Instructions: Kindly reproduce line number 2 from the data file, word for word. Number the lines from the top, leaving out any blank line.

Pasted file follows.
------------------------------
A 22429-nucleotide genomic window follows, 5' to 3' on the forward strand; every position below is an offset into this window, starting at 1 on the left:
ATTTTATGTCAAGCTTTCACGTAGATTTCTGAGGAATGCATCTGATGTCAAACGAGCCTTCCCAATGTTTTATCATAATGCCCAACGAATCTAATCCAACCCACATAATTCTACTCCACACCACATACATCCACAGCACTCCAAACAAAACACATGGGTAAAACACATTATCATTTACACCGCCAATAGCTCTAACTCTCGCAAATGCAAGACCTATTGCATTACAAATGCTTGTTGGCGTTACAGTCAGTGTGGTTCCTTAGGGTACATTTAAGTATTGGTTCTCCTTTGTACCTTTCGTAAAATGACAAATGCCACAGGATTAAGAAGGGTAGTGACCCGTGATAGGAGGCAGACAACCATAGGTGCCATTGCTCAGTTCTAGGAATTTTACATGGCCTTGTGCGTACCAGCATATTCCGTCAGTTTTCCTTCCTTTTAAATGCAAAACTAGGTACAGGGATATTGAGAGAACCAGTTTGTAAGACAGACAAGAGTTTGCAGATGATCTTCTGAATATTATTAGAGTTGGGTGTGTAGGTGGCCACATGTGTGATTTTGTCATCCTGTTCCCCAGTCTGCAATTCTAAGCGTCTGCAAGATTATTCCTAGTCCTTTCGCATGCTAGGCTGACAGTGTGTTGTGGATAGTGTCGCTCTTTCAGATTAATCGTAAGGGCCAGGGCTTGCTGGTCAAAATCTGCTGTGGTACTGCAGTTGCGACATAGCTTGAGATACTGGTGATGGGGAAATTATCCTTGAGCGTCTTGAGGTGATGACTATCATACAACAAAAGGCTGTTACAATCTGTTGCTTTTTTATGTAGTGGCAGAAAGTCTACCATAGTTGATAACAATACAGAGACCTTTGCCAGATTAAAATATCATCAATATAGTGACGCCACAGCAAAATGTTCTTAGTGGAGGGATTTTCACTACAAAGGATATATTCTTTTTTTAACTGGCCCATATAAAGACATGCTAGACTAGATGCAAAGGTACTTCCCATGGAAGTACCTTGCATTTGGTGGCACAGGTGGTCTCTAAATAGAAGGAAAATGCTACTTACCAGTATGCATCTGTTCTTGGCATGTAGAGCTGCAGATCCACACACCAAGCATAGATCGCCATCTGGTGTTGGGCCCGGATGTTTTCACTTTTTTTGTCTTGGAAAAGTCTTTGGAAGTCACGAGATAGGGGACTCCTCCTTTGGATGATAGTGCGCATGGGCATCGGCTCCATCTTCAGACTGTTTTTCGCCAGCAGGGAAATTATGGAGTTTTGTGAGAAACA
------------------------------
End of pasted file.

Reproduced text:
ATTTTATGTCAAGCTTTCACGTAGATTTCTGAGGAATGCATCTGATGTCAAACGAGCCTTCCCAATGTTTTATCATAATGCCCAACGAATCTAATCCAACCCACATAATTCTACTCCACACCACATACATCCACAGCACTCCAAACAAAACACATGGGTAAAACACATTATCATTTACACCGCCAATAGCTCTAACTCTCGCAAATGCAAGACCTATTGCATTACAAATGCTTGTTGGCGTTACAGTCAGTGTGGTTCCTTAGGGTACATTTAAGTATTGGTTCTCCTTTGTACCTTTCGTAAAATGACAAATGCCACAGGATTAAGAAGGGTAGTGACCCGTGATAGGAGGCAGACAACCATAGGTGCCATTGCTCAGTTCTAGGAATTTTACATGGCCTTGTGCGTACCAGCATATTCCGTCAGTTTTCCTTCCTTTTAAATGCAAAACTAGGTACAGGGATATTGAGAGAACCAGTTTGTAAGACAGACAAGAGTTTGCAGATGATCTTCTGAATATTATTAGAGTTGGGTGTGTAGGTGGCCACATGTGTGATTTTGTCATCCTGTTCCCCAGTCTGCAATTCTAAGCGTCTGCAAGATTATTCCTAGTCCTTTCGCATGCTAGGCTGACAGTGTGTTGTGGATAGTGTCGCTCTTTCAGATTAATCGTAAGGGCCAGGGCTTGCTGGTCAAAATCTGCTGTGGTACTGCAGTTGCGACATAGCTTGAGATACTGGTGATGGGGAAATTATCCTTGAGCGTCTTGAGGTGATGACTATCATACAACAAAAGGCTGTTACAATCTGTTGCTTTTTTATGTAGTGGCAGAAAGTCTACCATAGTTGATAACAATACAGAGACCTTTGCCAGATTAAAATATCATCAATATAGTGACGCCACAGCAAAATGTTCTTAGTGGAGGGATTTTCACTACAAAGGATATATTCTTTTTTTAACTGGCCCATATAAAGACATGCTAGACTAGATGCAAAGGTACTTCCCATGGAAGTACCTTGCATTTGGTGGCACAGGTGGTCTCTAAATAGAAGGAAAATGCTACTTACCAGTATGCATCTGTTCTTGGCATGTAGAGCTGCAGATCCACACACCAAGCATAGATCGCCATCTGGTGTTGGGCCCGGATGTTTTCACTTTTTTTGTCTTGGAAAAGTCTTTGGAAGTCACGAGATAGGGGACTCCTCCTTTGGATGATAGTGCGCATGGGCATCGGCTCCATCTTCAGACTGTTTTTCGCCAGCAGGGAAATTATGGAGTTTTGTGAGAAACA